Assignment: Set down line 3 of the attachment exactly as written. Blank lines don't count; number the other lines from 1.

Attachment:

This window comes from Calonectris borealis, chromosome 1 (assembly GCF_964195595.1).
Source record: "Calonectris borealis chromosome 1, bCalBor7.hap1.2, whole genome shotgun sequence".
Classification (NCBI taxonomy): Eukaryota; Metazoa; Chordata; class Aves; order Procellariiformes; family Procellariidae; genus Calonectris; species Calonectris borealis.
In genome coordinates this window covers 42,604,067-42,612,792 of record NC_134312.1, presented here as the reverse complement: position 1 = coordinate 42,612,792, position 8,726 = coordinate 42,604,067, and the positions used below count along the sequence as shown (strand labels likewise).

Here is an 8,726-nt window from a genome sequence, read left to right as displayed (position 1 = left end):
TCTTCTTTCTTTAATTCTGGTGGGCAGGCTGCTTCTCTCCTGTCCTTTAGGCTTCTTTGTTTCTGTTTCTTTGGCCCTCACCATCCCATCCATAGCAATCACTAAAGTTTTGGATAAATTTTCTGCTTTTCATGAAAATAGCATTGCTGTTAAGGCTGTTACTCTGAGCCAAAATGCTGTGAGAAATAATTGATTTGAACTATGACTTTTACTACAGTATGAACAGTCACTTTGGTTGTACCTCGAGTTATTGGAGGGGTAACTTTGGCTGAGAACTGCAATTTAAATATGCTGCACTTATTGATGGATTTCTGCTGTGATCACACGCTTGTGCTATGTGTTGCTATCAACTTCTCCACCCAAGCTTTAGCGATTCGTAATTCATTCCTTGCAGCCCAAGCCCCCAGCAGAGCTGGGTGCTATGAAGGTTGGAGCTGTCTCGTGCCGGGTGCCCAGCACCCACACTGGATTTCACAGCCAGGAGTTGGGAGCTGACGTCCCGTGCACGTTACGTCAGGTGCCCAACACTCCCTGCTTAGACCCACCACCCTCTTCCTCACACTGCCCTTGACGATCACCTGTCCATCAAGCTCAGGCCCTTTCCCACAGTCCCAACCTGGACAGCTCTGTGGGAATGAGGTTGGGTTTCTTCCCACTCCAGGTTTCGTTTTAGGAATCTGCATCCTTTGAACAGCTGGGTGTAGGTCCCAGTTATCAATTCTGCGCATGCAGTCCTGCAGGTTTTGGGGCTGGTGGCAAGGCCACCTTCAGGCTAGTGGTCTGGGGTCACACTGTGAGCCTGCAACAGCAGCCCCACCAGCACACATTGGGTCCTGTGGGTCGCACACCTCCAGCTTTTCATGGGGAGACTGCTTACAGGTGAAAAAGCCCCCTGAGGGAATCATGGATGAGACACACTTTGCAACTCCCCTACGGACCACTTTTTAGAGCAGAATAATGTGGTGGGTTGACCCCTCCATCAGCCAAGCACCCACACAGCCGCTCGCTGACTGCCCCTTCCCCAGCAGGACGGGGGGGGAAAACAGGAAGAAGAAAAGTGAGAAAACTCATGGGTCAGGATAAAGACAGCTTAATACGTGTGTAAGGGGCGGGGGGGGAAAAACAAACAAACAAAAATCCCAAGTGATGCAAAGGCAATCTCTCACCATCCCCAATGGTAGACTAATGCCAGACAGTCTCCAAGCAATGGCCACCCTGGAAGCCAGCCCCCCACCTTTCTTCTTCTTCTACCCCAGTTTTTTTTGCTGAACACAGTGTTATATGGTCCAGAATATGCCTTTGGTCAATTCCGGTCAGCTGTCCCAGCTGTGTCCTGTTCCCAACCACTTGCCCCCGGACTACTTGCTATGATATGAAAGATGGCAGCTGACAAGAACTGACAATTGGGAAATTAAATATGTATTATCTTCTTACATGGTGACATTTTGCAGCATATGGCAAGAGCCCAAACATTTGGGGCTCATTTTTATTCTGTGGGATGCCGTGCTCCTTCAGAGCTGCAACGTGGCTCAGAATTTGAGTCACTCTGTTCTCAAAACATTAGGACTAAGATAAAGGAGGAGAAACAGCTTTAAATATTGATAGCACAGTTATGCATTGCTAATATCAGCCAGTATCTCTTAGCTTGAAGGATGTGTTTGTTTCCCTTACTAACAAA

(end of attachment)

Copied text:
Classification (NCBI taxonomy): Eukaryota; Metazoa; Chordata; class Aves; order Procellariiformes; family Procellariidae; genus Calonectris; species Calonectris borealis.